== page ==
02-12-2006, 04:50 PM
  #47
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Joe Malone scored 7 goals in a game in 1920. In all the NHL games played since then and all the great players who've come down the road no one has ever matched that feat.

I'm not old enough to have seen him play (I would assume like all the rest here) but I would have loved to see how he compared to the greats over the years.

Some great comments in this thread and I'm glad to see that there are open minds to the different (and for me intriguing) eras of the game.

I've watched hockey since the original six and not sure I could even name 'the greatest player I've seen'.

Does one have to be better than the other though? Not for me.

That's why I list several players in no particular order of the best I have seen.

They would include Hull, Orr, Howe, Lafleur, Tretiak, Gretzky, Lemieux, Jagr, Messier, Robinson, Gainey.

Just think of the greatest goaler of all time...and watch one of the vintage games of the great netminders of the era before the mask. I really never appreciated how good someone like Johnny Bower or Gump Worsley was until re-watching these games (and I did see them back then). Like I've heard Johnny say, he wasn't afraid of being hit with the puck as much as errant sticks. Try to imagine focusing on the two at hockey's highest level.

Who's the greatest of all time?

Who's the best player in the league right now? If you asked ten 'experts' right now you might get different 10 answers.

Which is probably the way it should be.

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02-12-2006, 05:41 PM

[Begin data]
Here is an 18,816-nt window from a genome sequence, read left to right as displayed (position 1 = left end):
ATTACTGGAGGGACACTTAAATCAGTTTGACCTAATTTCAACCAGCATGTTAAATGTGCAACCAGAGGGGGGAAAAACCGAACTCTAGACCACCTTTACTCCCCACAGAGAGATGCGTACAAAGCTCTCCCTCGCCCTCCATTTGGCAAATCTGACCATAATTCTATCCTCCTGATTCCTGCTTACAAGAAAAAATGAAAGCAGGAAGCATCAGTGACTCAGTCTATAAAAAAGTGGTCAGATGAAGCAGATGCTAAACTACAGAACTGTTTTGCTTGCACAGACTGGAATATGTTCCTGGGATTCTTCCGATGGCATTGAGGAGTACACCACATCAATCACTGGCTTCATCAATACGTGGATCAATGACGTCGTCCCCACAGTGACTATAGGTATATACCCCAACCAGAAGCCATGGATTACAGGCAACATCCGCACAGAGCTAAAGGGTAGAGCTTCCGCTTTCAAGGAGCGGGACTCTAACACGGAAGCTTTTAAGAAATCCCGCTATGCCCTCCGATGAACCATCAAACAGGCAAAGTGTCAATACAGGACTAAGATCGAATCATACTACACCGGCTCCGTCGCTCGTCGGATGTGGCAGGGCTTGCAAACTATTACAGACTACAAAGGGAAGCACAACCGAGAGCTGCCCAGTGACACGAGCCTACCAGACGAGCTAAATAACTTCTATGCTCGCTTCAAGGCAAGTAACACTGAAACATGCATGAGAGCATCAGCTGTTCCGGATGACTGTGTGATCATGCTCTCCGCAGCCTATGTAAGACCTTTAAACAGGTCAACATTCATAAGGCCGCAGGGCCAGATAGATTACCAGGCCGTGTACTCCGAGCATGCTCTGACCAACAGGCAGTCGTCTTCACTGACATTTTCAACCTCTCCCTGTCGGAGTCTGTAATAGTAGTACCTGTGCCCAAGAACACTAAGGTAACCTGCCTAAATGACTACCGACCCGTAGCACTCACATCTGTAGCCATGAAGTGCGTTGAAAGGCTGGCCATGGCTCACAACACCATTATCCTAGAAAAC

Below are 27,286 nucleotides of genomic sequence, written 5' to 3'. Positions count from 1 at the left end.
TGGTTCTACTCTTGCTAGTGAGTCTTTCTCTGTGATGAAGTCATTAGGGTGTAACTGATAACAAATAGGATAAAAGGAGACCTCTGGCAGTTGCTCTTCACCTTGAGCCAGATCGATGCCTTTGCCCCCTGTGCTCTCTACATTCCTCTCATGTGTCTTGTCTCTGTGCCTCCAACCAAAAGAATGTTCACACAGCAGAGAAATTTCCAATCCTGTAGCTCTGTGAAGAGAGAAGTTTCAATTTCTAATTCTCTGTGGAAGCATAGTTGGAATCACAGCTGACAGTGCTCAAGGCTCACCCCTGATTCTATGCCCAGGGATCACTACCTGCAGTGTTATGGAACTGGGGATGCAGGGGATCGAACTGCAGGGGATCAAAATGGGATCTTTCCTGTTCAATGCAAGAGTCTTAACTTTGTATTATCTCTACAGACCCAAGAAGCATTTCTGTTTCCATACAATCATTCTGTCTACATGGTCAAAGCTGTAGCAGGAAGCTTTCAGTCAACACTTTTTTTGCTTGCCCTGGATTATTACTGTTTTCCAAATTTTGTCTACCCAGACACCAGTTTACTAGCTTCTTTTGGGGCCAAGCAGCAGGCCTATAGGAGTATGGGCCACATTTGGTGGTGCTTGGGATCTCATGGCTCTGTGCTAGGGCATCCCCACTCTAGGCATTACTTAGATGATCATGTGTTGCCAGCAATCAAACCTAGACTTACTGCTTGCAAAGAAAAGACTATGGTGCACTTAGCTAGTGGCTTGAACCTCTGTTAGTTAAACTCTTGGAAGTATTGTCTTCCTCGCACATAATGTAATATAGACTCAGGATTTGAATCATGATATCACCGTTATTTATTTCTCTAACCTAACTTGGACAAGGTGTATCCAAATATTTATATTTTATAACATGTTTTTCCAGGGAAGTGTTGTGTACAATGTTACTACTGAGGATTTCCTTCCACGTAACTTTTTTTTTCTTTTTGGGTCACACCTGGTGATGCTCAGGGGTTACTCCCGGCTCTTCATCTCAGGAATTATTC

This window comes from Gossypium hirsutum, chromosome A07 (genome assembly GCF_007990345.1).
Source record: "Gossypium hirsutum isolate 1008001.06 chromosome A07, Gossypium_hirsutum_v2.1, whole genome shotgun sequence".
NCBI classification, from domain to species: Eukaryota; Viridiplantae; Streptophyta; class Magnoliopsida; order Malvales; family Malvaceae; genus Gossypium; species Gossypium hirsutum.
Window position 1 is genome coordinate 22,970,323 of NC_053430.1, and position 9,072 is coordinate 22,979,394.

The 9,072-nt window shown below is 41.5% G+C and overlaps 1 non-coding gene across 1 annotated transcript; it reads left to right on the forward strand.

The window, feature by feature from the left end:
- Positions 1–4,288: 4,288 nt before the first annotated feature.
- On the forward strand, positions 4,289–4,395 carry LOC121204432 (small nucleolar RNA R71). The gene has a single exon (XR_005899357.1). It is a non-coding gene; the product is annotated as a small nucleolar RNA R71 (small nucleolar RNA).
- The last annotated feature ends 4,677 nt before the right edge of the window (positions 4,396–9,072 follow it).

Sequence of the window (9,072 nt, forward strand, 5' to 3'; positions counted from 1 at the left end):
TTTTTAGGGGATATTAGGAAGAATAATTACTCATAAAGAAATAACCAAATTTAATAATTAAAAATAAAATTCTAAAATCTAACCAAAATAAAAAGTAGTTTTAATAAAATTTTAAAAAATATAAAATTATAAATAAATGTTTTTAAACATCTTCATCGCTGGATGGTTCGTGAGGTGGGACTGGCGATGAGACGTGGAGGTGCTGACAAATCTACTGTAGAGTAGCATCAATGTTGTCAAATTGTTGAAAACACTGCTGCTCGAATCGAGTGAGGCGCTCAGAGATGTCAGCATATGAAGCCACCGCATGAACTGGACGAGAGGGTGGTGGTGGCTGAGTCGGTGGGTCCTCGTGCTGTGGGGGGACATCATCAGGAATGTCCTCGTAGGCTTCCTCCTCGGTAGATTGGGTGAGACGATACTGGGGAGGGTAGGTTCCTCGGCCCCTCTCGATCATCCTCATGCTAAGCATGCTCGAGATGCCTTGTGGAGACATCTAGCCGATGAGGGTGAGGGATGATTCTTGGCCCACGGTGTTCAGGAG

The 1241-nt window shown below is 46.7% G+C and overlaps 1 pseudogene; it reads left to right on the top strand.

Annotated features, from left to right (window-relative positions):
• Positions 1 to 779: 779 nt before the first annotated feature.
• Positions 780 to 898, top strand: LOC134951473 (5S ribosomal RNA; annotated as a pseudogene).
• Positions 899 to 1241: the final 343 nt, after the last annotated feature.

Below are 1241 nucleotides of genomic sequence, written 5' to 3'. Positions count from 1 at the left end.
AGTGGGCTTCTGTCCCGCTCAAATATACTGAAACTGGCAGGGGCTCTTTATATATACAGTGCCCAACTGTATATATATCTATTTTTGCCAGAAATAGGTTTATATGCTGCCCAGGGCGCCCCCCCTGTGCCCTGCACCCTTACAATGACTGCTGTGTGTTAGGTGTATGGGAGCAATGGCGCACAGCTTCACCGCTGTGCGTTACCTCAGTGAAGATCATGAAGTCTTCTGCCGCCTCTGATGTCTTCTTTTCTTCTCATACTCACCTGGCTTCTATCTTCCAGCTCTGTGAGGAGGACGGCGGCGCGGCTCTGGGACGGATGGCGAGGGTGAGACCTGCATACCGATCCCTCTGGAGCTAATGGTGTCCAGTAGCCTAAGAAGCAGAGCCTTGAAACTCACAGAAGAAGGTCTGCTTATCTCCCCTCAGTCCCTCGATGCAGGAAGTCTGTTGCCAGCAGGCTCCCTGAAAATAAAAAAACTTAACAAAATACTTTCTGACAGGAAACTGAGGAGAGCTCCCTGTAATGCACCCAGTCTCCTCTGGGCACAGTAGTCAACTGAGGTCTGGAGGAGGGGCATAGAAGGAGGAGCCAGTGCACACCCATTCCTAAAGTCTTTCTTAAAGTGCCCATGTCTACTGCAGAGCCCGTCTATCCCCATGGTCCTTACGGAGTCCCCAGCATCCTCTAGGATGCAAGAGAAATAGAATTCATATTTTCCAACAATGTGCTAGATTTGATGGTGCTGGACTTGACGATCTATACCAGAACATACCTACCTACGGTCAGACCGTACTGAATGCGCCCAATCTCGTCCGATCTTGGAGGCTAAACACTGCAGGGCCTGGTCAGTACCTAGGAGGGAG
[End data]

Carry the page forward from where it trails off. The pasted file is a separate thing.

#48
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I'm not the sharpest knife in the drawer but I understand that when you compare players from era to era, you factor in obvious human size and strength issues that have increased incrementally from generation to generation. Starsh---, why don't you grasp how the comparison is based on what a Hull,Howe,Richard did in comparison to their peers ?
You don't simply drop a 1950 body in 1950 equipmnet and say,'see they're no good'. There's a kind of magic or art to imagining and comparing these guys. Claiming that Chad Kilger probably shoots harder or skates faster than Gordie Howe has nothing to do with comparing him as a hockey player.

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02-12-2006, 05:44 PM
  #49
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Quote:
Originally Posted by JCD
And Wayne is any different?

Blair MacDonald. Worse than anybody Mario has ever played with. Managed only 219 career games. A 19-year-old Wayne turned him into a 46-goal scorer. 65 of his 91 career goals came when he was Wayne's winger.

Brett Callighen. Worse than anybody Mario ever played with. Managed only 160 career games. All put 8 of his career goals were on Wayne's wing. Wayne had him scoring at a goal every-other-game.
Blair MacDonald's my best friend's 2nd cousin. A little respect please. Assuming he was telling me the truth.

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02-12-2006, 05:55 PM
  #50
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Quote:
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Blair MacDonald's my best friend's 2nd cousin. A little respect please. Assuming he was telling me the truth.

BJ for the Hall of Fame!